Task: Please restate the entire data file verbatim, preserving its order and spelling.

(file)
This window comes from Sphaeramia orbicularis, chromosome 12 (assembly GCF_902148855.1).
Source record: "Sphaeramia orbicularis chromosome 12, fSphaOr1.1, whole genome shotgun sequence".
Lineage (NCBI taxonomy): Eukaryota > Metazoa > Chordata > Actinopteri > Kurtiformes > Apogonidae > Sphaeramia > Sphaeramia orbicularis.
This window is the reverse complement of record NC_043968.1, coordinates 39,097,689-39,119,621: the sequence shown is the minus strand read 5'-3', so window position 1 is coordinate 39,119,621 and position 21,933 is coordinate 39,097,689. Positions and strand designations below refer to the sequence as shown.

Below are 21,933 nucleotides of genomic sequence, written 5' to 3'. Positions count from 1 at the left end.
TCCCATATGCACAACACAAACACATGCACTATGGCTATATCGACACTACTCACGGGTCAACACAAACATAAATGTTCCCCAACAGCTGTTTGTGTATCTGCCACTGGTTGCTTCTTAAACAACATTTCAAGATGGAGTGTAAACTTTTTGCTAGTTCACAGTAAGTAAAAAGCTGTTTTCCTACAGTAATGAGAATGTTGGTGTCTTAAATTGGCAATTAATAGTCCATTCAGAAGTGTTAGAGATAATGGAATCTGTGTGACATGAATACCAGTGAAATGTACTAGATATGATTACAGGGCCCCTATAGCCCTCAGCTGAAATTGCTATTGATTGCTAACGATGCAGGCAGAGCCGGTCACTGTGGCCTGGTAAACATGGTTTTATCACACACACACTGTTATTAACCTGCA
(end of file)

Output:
This window comes from Sphaeramia orbicularis, chromosome 12 (assembly GCF_902148855.1).
Source record: "Sphaeramia orbicularis chromosome 12, fSphaOr1.1, whole genome shotgun sequence".
Lineage (NCBI taxonomy): Eukaryota > Metazoa > Chordata > Actinopteri > Kurtiformes > Apogonidae > Sphaeramia > Sphaeramia orbicularis.
This window is the reverse complement of record NC_043968.1, coordinates 39,097,689-39,119,621: the sequence shown is the minus strand read 5'-3', so window position 1 is coordinate 39,119,621 and position 21,933 is coordinate 39,097,689. Positions and strand designations below refer to the sequence as shown.

Below are 21,933 nucleotides of genomic sequence, written 5' to 3'. Positions count from 1 at the left end.
TCCCATATGCACAACACAAACACATGCACTATGGCTATATCGACACTACTCACGGGTCAACACAAACATAAATGTTCCCCAACAGCTGTTTGTGTATCTGCCACTGGTTGCTTCTTAAACAACATTTCAAGATGGAGTGTAAACTTTTTGCTAGTTCACAGTAAGTAAAAAGCTGTTTTCCTACAGTAATGAGAATGTTGGTGTCTTAAATTGGCAATTAATAGTCCATTCAGAAGTGTTAGAGATAATGGAATCTGTGTGACATGAATACCAGTGAAATGTACTAGATATGATTACAGGGCCCCTATAGCCCTCAGCTGAAATTGCTATTGATTGCTAACGATGCAGGCAGAGCCGGTCACTGTGGCCTGGTAAACATGGTTTTATCACACACACACTGTTATTAACCTGCA